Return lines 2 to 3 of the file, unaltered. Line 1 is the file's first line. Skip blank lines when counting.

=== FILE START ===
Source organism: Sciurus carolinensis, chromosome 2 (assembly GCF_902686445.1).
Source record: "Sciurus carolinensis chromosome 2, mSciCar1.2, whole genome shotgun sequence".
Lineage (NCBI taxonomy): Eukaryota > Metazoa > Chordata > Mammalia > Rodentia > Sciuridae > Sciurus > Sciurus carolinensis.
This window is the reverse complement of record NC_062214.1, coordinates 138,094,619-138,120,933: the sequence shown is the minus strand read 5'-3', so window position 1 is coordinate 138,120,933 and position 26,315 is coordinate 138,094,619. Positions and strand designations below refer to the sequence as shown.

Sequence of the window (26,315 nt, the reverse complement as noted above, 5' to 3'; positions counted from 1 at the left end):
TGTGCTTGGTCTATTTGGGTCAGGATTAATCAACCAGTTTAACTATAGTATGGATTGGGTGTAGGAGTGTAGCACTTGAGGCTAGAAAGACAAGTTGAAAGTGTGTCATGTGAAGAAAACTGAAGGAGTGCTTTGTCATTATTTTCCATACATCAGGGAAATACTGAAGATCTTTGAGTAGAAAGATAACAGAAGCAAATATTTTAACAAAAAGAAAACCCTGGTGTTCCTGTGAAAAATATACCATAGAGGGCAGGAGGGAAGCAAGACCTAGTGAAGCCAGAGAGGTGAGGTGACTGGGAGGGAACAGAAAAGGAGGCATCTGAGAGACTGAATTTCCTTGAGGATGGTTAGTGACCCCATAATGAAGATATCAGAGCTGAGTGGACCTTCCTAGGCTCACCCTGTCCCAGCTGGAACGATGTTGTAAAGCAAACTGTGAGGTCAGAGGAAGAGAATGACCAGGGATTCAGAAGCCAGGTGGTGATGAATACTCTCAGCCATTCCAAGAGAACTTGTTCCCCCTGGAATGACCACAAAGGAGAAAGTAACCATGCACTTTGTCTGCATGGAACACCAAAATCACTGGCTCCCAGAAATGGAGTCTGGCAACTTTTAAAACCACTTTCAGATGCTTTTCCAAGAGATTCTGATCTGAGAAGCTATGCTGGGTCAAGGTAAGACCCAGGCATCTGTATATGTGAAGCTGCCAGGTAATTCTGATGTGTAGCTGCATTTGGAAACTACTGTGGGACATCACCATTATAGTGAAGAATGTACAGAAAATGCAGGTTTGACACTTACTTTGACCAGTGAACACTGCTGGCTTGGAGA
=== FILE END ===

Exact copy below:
Source record: "Sciurus carolinensis chromosome 2, mSciCar1.2, whole genome shotgun sequence".
Lineage (NCBI taxonomy): Eukaryota > Metazoa > Chordata > Mammalia > Rodentia > Sciuridae > Sciurus > Sciurus carolinensis.